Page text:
For theatre to be stirring, it needs to touch the head and heart. When intellect and emotion have been engaged, they move the body through tears, laughter, a smile, a sigh, a clenching of fists. On the very rare occasion, the soul, that indefinable inner sense of self and place, is also affected.
Some people move from feeling to intellect, some the other way around. Not many of us are equally open in heart and mind. I suspect my connection between head and heart is an easy flowing double lane, the other way a single lane with stop-go’s. It is an uphill journey after all.
So there was some resistance to Sillage. It had to get through a few roadworks before I let it travel all the way but once I let it get there, the tears were copious. Put some buckets at my feet and I could’ve alleviated Grahamstown’s water crisis.
This superbly crafted piece of work by Penelope Youngleson which deals with the relationship between mothers and daughters begins with a finely choreographed dance between Rebecca Makin-Taylor as the daughter and Michele Belknap as the mother, as synchronised as blood, as genes, as bone from a single body, for awhile, until Makin-Taylor develops a faster, separate rhythm. A simple device. As simple as the two white chairs and one white table that comprise the set, simple as the identical white dresses these two white women wear, a simplicity that lends itself to a multitude of uses and meanings, that is layered and from the outset signifies we are watching work stitched together as finely as the lace in the performers’ dresses.
The mother-daughter relationship is such a combination of the personal and the universal, such fine fabric that frays so easily against the limbs that rub against it, yet so layered it is almost impossible to tear. So easy for the dressmaker to miscalculate a stitch, to make a garment ill fit for the multitude of bodies it clothes. It is not a cloth that covers me, I am neither daughter nor mother though all of us feel the warp of one – even through absence – and some of us feel the weft of the other. But thanks to Youngleson, we can all see that the dress fits, and these performers wear theirs with distinction.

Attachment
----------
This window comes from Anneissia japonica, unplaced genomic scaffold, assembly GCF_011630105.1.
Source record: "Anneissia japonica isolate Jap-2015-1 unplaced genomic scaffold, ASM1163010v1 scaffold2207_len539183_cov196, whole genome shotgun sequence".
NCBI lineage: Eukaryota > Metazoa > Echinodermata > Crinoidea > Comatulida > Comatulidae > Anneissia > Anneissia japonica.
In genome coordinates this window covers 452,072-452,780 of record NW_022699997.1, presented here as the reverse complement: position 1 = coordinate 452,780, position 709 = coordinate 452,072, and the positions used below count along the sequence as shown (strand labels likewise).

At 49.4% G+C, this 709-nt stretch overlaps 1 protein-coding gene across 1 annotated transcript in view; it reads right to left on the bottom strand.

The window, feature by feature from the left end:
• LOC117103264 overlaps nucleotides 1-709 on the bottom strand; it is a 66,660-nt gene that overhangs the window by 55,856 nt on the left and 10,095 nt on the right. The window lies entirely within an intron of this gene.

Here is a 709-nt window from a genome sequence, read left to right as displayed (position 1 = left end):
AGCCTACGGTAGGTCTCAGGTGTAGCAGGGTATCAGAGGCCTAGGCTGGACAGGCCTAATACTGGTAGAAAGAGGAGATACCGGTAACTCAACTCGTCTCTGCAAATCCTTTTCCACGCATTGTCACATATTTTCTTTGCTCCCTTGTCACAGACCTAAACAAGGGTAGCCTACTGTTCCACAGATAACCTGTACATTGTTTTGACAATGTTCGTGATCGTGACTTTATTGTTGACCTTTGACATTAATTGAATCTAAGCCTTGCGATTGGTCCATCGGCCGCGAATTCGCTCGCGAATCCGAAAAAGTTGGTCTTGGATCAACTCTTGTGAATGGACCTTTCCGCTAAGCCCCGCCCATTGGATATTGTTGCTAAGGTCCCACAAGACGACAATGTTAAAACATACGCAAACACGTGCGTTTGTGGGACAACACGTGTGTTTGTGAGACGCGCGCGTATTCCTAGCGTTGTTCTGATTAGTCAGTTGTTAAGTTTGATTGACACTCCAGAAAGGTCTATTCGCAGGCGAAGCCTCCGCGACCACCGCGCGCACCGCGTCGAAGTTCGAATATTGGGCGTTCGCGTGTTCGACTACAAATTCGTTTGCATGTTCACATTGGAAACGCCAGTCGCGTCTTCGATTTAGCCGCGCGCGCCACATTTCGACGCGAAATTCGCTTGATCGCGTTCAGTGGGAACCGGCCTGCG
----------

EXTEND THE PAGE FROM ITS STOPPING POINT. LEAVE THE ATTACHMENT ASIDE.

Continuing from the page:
It’s a very white play, an aspect highlighted by the choices of set and cast. It is a white story: a white daughter from Natal colonial heritage grappling with her mother’s unwitting complicity in a system that privileged her at the expense of others. A privilege that weighs her with guilt and uncertainty as much as it provides personal freedom and intellectual discernment. And a mother who cannot comprehend her daughter’s anger when all she did was be the best mother she knew how to be. It’s a white story in terms of particular and deliberate political context but on a personal level, it is a universal story of how mothers are forever undermined by the relentless march of the next generation.
Similar conversations have played out in black South African kitchens where mothers who sacrificed their lives for their daughters are bewildered by the anger directed at them for pouring all their energy into loving their child instead of marching in the struggle. Race is an externality, just one of many that can wedge themselves between generations.
It is also story that resonates beyond the confines of mothers and daughters. The tone and content of Makin-Taylor’s “discussion” with Belknap are eerily similar to “discussions” I’ve had, along with the lingering misunderstanding that follows in their wake, and the guilt at an anger the source of which is as vague as the drifts of childhood memories.
This “discussion” is something I would have liked to see more of, partly because Makin-Taylor, and Belknap especially, contain its emotions, its unexpressed barbs and defences, the absorption of the weight of everything unsaid behind all that is said with such splendid finesse, and partly because it was such a stunning reflection of my own experience. The poetry the work moves into became too much a deliberate manipulation of feeling, as exquisite as the imagery was, it lacked the substance of the prose even as it worked as a device to indicate the growing separation between the characters.
Part of the beauty of Sillage is that it offers no answers to the confounding misunderstandings that plague us, but it might offer a mirror to some of us, a reflection that begs us to be kinder, more forgiving.
It is a cruel fate to be blamed for putting all your energy into loving, protecting and caring for your child, a fate most children only realise they have brought to fruition once their own children place it in their arms.
Sillage is at Princess Alice Hall every day at 10h00 until 9 July. Programme notes and booking here.
— Steve Kretzmann